Wednesday, April 13, 2011

Get used to it

There are a few different things you have to get used to if you want to be a published author. One of the biggest ones is... waiting. There's lots of hard work, and deadlines, and goals, and writing, and all that. But then there's the wait. We work, we hope, we send off our stuff. And then we wait. And wait.

Hurry up... and wait some more.

Writing, reading, editing, revising, copy editing, printing, PUBLISHING a book takes time. There are moments of hurrying and then there is waiting. Waiting for the response from a CP, waiting to hear back on a query, waiting to hear back on a request, waiting for revision notes from your agent, waiting on editors to respond to submissions, waiting for your edits, waiting for your publication date.

Another time when there is a lot of waiting? When you're pregnant. I have no idea why that would be on my mind, but it is. It has nothing to do with the little person rolling and spinning and kicking and stretching in my belly; basically making herself very well known. How is that I feel like I've been pregnant forever, and still have so long to go? And yet, at the same time, I can't believe I'm going to have another baby in about 10-12 weeks! A whole new person, a lovely, untouched soul entering the world in such a short time, who will be completely reliant upon me... that'll make you pause for a minute, to say the least.

So, back to writing. Getting an agent can be like this, and having your book coming out on a shelf (aka published) does, too. You want something so badly. You go through all the ups and downs, the pain, the longing, the hard work (that's usually more applicable to writing, not pregnancy), the nausea (usually more applicable to pregnancy, than writing), you get the idea. It takes time and work and effort and patience to publish a book, or to bring a baby into the world. Because ultimately, you can't rush things. And you shouldn't want to. No matter how uncomfortable I already am (hello ligament pain, aren't you fun! not to mention a few other side effects that are new this time around but I won't mention), I definitely don't want my baby coming out too soon. I want her to be fully developed, full term, healthy, happy, strong.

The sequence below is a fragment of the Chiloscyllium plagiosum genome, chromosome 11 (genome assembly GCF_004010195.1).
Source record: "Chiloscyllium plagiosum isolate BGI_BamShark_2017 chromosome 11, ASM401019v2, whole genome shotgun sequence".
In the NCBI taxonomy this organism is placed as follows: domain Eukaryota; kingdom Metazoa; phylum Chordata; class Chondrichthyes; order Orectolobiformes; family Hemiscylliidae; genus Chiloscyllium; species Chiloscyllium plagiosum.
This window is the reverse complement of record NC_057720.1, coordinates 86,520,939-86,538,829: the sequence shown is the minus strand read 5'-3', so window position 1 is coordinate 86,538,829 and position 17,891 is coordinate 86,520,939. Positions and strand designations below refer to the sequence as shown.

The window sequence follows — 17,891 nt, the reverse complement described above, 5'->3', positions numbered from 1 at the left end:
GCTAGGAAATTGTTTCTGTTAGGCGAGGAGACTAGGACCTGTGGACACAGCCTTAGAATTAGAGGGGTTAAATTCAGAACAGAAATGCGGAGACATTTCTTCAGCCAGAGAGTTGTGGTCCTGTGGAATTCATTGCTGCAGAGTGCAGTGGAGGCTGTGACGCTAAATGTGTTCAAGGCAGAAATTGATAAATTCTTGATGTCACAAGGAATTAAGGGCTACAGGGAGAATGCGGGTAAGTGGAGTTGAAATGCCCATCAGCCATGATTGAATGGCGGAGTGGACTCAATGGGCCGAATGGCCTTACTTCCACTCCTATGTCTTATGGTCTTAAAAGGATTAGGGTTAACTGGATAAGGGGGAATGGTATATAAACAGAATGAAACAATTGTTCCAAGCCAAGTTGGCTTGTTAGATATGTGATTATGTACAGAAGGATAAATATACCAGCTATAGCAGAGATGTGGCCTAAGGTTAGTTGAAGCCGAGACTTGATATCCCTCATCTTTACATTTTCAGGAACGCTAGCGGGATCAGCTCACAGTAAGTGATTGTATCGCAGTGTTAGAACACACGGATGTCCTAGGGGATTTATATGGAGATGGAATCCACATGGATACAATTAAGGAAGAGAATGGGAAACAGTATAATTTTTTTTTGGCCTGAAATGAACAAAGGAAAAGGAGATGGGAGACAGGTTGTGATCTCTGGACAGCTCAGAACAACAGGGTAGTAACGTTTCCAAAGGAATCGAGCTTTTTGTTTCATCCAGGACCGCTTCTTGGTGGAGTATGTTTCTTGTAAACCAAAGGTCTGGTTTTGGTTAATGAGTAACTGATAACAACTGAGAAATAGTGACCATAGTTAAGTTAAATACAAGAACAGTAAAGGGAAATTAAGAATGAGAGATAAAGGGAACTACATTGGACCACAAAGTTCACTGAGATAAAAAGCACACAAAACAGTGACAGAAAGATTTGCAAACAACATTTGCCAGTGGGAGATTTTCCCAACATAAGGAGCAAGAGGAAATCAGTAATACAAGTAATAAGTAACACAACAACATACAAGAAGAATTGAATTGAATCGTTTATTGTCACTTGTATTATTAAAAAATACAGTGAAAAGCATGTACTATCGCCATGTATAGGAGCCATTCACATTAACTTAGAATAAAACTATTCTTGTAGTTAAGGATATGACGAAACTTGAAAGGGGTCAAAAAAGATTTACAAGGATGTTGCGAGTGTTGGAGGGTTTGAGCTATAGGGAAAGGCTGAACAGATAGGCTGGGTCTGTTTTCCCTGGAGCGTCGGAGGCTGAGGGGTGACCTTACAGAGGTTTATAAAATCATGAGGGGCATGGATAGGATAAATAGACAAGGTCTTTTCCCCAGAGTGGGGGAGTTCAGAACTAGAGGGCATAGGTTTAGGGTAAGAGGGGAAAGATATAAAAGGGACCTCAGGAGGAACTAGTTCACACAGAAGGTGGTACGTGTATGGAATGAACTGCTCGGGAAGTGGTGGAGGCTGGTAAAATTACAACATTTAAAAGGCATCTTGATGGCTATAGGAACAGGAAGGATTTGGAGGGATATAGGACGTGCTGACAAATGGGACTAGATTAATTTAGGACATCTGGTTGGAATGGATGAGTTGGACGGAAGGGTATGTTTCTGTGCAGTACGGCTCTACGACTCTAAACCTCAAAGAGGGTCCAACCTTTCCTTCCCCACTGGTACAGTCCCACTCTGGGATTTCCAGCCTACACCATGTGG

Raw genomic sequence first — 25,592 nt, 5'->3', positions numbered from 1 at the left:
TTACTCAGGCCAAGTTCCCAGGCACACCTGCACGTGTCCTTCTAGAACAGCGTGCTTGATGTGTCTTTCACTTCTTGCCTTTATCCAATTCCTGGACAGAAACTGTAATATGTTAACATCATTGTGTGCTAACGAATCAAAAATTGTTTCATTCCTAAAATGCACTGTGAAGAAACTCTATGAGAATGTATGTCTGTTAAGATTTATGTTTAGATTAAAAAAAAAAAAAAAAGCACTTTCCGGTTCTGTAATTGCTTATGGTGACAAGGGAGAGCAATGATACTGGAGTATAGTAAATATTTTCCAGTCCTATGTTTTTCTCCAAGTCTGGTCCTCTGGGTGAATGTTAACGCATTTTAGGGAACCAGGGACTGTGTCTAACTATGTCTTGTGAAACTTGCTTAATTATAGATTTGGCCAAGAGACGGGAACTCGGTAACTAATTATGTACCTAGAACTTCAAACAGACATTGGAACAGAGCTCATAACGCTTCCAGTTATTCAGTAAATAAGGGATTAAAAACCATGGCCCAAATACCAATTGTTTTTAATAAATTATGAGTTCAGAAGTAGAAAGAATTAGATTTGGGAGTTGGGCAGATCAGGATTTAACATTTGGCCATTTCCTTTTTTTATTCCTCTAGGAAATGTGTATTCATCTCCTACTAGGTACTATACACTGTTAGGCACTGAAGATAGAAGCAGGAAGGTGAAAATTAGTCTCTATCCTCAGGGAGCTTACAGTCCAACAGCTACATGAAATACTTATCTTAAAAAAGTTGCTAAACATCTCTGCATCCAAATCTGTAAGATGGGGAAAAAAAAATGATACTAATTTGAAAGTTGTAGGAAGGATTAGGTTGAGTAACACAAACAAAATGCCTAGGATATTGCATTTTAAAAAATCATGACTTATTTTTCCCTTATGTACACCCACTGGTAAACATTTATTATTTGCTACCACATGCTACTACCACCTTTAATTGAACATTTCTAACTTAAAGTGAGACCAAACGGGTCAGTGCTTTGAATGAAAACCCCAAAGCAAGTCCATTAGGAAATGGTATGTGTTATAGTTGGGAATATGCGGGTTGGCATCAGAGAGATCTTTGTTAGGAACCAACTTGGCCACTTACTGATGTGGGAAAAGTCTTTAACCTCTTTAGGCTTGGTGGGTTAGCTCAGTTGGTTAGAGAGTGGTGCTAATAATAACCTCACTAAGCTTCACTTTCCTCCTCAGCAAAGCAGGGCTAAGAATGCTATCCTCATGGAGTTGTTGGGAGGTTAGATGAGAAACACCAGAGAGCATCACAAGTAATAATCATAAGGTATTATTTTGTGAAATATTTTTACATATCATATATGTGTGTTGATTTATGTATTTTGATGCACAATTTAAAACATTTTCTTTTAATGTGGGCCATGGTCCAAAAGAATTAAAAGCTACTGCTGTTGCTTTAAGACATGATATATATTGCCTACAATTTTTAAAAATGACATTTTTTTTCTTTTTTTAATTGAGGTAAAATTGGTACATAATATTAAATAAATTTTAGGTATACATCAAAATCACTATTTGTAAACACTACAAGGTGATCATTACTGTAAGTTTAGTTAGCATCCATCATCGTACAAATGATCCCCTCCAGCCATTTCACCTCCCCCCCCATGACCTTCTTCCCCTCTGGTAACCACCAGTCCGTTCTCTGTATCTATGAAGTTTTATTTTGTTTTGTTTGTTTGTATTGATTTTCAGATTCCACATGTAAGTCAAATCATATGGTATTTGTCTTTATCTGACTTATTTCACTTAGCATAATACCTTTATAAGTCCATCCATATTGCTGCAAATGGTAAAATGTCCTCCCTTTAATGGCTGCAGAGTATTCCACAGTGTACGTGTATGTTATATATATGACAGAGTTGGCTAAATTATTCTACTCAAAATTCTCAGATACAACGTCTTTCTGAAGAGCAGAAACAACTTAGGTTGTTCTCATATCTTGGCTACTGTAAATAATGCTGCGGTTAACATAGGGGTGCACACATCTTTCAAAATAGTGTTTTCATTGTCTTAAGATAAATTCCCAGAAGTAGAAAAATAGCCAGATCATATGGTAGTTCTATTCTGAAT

The same goes for my "book baby"--I don't want it out in the wild prematurely. I want it to be fully developed and the best it possibly can be before it hits a shelf. And that means I have to wait. Wait for this baby to be done cooking, wait for the timing to be right for my book.

Hmm... did that analogy actually make sense? Or did it just end up sounding like the ramblings of a crazy preggo who's trying to convince herself it's a good thing she still has about two and a half months to go? Eh, I tried.

What about you? What are you waiting for? And do you ever get used to it?


Cheyanne said...

I once heard on TV that the average human spends about 1/3 of their life waiting. They meant waiting in lines and stuff, but I always think they should add a statistic for writers.. Because we spend 9/10 of our lives waiting! At least it feels that way!

Right now I'm waiting to hear back from agents! Ugh, it's a hard wait!

Katrina L. Lantz said...

Aww, I'm a little jealous of your kicker-nudger in there. Babies are so worth the waiting. Published books are, too. :) But yeah. Pregnancy is hard. And so is writing, revising, etc. Both are a labor of love, and a marathon of patience. Great post, totally from the heart. I love it.

Stina Lindenblatt said...

As a mother of a premie (born 13 weeks premature) and two full termers, I can honestly say, the nine month wait is definitely worth it.

My kids are very impatient. I keep telling them not to become writers. ;)

Lisa Gail Green said...

I think it's an excellent analogy. And it actually makes me feel better about the process. :D

Kasie West said...

So true. Waiting seems to be a theme going around the blogosphere this week. :) Probably because it's so prevalent in this industry. Great analogy.

Kris Yankee said...

I think it's part of the industry. Those overnight sensations seem to be fewer and farther between. I'm an impatient person by nature, but have grown more patient after having two rug rats. I think they helped prepare me for this stage of my writing "career" - waiting for publishers to get back to my agent on submissions that they requested. Writing and having a baby are a lot alike!